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Clayton County schools lose accreditation
Johnny Crawford/Atlanta Journal Constitution
A parent carries her sign during the
march for changes on the Clayton County

'Dysfunctional' Georgia School Loses Accreditation

August 29, 2008 02:18 PM
by Isabel Cowles
The Clayton County schools have lost accreditation after failing to meet eight of nine required improvements set by the Southern Association of Colleges and Schools (SACS).

Clayton County schools in crisis

Clayton County is the first district in the United States to lose accreditation in 40 years. The accreditation loss takes effect Monday, although school officials can regain accreditation if they meet the mandates by September 1, 2009. If unsuccessful, the school system would have to start the accreditation process from the beginning, which could take up to three years to complete.

The district has known for six months that it was at risk of losing accreditation, due to what the SACS dubbed a “fatally flawed” school board. Mark A. Elgart, head of the SACS, said that the board gave too much power to Superintendent John Thompson and did not take proper measures to vote on decisions.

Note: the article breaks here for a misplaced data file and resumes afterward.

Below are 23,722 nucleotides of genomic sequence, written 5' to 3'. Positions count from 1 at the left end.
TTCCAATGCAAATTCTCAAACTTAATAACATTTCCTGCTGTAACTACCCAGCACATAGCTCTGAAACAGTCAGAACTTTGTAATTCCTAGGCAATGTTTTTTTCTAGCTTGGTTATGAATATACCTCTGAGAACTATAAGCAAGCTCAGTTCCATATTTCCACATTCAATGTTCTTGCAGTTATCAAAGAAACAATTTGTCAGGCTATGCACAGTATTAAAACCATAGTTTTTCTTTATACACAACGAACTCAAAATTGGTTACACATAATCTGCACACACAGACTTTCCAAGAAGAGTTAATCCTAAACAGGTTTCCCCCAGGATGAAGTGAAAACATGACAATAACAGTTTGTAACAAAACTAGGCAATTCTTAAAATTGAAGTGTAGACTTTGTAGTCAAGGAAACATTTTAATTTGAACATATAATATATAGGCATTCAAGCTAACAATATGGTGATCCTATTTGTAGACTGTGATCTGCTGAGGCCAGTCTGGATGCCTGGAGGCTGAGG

Immediately after the accreditation agency’s announcement, Georgia Governor Sonny Perdue removed four Clayton school board members for violating the state’s open meetings act and ethics code.
More than 2,000 students have already been withdrawn from the school system this year, and the number is expected to grow. Superintendent John Thompson says the district plans to appeal and has expressed disappointment in the lack of faith that the school board can regain its status. “A storm came through and look at it now, the sun is shining,” Thompson said. “That’s what’s going to happen in Clayton County.”

For many parents, waiting is not worth the risk. School accreditation can affect future education. The 50,000 students enrolled in Clayton County schools are at risk of being passed over by colleges and scholarships that require accredited degrees.

Reference: Clayton schools’ accreditation battle and Georgia Accrediting Standards

Related topic: Hempstead school board struggles


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